ISTANBUL Maritime authorities shut Istanbul's Bosphorus Strait to transiting tankers on Saturday "for security and safety" reasons, shipping agent GAC said, after what the government said was an attempted coup by a faction in the military.
The Bosphorus is one of world's most important chokepoints for the maritime transit of oil with over three percent of global supply - mainly from Russia and the Caspian Sea - passing through the 17-mile waterway that connects the Black Sea to the Mediterranean. It also ships vast amounts of grains from Russia and Kazakhstan to world markets.
On Saturday, forces loyal to the Turkish government fought to crush the remnants of a military coup attempt, following violence and clashes in Ankara and Istanbul.
Shipping agent GAC said some cargo carriers such as bulkers were still being allowed to travel through the Bosphorus which divides Istanbul into European and Asian sides.
A Reuters witness reported seeing no traffic at the southern mouth of the strait at daybreak.
Several Russian oil trading sources said they had not yet received notifications from shipping agents regarding traffic disruptions.
A spokesman for Russia's pipeline monopoly Transneft said the main Black Sea port of Novorossiisk was operating normally and had enough tankers near the port to continue loading operations uninterrupted until July 25 regardless of what happens in the Bosphorus.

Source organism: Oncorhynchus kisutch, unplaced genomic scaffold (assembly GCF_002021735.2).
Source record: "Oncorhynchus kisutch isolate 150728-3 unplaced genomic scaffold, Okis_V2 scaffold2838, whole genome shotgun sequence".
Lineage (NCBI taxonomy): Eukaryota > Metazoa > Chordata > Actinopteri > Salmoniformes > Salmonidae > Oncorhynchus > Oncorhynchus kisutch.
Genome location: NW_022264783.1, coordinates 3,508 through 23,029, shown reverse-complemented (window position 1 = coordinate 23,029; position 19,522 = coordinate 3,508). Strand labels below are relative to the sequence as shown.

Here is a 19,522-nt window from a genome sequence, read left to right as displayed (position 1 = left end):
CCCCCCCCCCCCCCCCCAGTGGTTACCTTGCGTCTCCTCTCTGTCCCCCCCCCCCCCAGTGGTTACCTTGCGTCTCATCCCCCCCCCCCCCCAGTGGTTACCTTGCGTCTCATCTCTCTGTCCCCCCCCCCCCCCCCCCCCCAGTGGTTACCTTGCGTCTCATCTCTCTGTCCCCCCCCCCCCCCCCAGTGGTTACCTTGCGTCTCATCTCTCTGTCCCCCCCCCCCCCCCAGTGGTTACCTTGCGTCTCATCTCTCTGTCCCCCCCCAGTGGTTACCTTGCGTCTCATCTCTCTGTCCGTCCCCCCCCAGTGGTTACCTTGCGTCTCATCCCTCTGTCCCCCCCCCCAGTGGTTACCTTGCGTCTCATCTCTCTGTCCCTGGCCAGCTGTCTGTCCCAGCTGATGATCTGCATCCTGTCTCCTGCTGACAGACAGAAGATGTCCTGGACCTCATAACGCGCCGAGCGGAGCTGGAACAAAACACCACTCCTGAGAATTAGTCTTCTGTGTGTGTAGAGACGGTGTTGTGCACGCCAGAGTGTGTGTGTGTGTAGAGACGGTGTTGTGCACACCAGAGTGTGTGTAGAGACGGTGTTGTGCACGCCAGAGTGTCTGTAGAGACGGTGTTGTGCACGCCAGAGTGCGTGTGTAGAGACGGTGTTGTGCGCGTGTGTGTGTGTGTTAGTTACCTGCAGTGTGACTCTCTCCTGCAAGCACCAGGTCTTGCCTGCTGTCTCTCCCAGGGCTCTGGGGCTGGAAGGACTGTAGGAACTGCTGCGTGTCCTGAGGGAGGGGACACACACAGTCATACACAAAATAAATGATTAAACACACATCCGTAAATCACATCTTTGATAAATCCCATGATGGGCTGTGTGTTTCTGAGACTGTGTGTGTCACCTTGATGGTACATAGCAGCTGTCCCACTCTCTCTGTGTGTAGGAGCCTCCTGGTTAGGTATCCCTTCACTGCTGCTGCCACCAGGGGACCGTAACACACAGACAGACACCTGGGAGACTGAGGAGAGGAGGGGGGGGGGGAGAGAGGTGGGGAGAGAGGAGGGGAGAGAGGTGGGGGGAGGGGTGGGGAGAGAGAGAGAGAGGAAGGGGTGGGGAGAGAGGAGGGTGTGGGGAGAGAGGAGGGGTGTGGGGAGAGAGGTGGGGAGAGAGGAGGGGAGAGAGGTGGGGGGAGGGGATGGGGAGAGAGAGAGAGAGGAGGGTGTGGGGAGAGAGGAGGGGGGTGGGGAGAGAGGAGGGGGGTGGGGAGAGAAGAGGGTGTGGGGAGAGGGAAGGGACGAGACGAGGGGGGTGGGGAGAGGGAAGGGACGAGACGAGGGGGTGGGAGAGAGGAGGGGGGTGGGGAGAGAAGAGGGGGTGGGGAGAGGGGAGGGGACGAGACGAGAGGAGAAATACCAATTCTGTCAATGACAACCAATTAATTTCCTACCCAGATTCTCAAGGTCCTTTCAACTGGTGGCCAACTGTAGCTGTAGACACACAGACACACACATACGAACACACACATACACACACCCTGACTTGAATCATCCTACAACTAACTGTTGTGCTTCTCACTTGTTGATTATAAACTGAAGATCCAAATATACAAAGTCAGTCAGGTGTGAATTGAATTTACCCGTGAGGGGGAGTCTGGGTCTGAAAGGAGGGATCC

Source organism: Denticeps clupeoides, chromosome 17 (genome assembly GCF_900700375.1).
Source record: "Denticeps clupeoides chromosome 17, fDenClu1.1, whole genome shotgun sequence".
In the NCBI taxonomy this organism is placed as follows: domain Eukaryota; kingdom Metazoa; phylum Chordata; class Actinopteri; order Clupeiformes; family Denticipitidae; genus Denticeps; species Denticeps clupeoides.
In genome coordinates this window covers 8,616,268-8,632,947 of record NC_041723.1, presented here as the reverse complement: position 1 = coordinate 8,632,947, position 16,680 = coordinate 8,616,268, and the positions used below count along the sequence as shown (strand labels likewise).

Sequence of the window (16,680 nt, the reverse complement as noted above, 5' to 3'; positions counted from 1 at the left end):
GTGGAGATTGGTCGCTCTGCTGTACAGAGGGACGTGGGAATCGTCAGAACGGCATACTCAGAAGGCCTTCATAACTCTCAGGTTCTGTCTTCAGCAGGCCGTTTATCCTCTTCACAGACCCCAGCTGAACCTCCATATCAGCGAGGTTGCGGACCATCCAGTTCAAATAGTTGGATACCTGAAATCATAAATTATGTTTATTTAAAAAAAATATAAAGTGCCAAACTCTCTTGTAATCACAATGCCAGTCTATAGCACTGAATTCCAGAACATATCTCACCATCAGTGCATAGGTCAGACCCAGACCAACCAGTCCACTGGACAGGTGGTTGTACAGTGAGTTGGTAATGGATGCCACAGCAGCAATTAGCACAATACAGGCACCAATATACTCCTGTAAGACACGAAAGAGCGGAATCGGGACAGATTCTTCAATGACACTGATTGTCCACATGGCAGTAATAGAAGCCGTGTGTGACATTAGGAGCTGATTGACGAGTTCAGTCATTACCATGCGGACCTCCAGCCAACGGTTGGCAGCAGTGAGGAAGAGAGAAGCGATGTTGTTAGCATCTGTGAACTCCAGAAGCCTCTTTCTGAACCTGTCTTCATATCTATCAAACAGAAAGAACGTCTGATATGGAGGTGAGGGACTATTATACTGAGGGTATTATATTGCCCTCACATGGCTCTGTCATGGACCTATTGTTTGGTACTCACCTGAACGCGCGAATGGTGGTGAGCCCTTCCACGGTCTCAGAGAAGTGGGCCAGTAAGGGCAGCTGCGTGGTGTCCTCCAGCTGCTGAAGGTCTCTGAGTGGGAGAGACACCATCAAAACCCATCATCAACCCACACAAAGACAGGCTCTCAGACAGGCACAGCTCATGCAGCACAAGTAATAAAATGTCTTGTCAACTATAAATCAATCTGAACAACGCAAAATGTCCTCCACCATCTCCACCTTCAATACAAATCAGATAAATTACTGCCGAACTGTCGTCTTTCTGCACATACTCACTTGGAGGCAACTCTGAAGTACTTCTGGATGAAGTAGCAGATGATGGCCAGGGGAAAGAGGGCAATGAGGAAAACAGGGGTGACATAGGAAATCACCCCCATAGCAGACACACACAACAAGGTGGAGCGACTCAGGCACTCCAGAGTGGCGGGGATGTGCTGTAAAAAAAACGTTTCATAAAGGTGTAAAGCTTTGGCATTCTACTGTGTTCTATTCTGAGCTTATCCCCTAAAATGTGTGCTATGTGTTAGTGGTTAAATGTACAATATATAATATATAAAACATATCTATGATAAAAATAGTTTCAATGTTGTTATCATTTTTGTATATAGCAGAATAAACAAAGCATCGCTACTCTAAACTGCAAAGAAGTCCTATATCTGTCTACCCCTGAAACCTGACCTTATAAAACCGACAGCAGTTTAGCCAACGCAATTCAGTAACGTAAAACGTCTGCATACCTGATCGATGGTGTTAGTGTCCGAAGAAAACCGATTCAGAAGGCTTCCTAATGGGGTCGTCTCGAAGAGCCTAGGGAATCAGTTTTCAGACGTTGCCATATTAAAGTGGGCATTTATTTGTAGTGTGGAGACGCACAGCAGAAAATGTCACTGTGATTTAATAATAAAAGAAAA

Turkey is also shipping significant volumes of oil from the Caspian Sea region and countries such as Azerbaijan and Kazakhstan via its territory directly to its export terminals on the Mediterranean like the port of Ceyhan bypassing Bosphorus.
A BP-led group operating oil and gas pipelines running from Azerbaijan to Turkey via Georgia said there have been no disruptions to shipments.
"As of this morning, there were no disruptions, both pipelines are working normally," BP-Georgia said.
A source at Azeri state energy company SOCAR also told Reuters oil shipping to Ceyhan was uninterrupted.
Iranian Mehr news agency said Iran had temporarily stopped exports of petrochemical products to Turkey due to border closure between the two countries.
Oil shipments through the Turkish Straits has decreased over the past decade as Russia shifted flows towards the Baltic
ports. The Baltic ports currently operate well below capacity, which means Russia could divert flows away from the Black Sea in case of prolonged disruptions.
Only half a mile wide at the narrowest point, the Turkish Straits are among the world's most difficult waterways.
About 48,000 vessels transit the straits each year, making this area one of the world's busiest maritime chokepoints, according to the U.S. government.
Commercial shipping has the right of free passage through the Turkish Straits in peacetime, although Turkey claims the right to impose regulations for safety and environmental
(Additional reporting by Vladimir Soldatkin and Olga Yagova in Moscow, Margarita Antidze in Tbilisi; writing by Dmitry Zhdannikov in London, editing by David Evans)
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